Halfnutcase said...

you know, your quite right, and i can't help but think that some of my friends who are now frei would still be frum if they actualy taught people to survive in the outside world, and to consider the value in our having multiple oppinions

Goshia said...

Hi! Your post about the fairytales was quite nostalgic to me. I used to own this book with old Russian tales.Your post reminded me about my childhood. Warm greetings!

Jewish Atheist said...


Beautiful post. I'm continually amazed by the parenting you describe, but I'm not sure that most parents would be capable of raising their children in the same way even if they agreed that it was the best way.

As for the risks of being "corrupted" by the secular world, I agree that sheltering makes it much more likely that a person being exposed to the first time to the "real" (a.k.a. secular) world will be lost. Lost to Orthodox Judaism maybe, but lost in other ways as well. One only has to read a few pages of Unchosen: The Hidden Lives of Hasidic Rebels to see that.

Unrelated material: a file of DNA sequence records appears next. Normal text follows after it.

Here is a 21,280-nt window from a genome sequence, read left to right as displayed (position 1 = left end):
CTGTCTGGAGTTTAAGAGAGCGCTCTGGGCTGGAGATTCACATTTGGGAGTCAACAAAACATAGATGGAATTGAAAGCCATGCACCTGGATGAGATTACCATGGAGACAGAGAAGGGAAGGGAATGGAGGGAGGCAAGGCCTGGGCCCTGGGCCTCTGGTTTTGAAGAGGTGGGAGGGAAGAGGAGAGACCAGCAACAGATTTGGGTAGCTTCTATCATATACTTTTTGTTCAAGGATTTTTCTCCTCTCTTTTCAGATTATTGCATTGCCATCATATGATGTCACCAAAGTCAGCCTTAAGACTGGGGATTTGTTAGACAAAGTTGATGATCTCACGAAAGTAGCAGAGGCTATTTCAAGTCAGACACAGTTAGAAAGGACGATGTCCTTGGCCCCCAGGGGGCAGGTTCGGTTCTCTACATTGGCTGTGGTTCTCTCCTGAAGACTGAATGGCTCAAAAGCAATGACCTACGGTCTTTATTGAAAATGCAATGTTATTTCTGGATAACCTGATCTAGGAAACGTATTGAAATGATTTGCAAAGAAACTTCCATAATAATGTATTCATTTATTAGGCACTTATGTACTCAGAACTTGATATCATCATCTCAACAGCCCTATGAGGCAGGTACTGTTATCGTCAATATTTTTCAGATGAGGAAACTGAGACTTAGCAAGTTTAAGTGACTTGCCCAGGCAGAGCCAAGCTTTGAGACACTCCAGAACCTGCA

However, I think you might be underestimating the "risks" of sending even an unsheltered child into the secular world. While I can't say my parenting was as great as yours, it was pretty good. I was raised to think and be open-minded and I wasn't nearly as sheltered as some of our more right-wing relatives. I had some non-Jewish friends and acquaintences and I read hundreds of secular books -- mostly fiction, but science as well.

I believe that both the novels I read, which told of lives, worldviews, and moral philosophies alien to Orthodox Judaism but which resonated with me as fundamentally true; and the science books, which explained the physical world much more convincingly than could the Torah, the commentators, or my Rabbis, let me know that I had other choices in life and that Orthodox Judaism might not have been the best fit for me.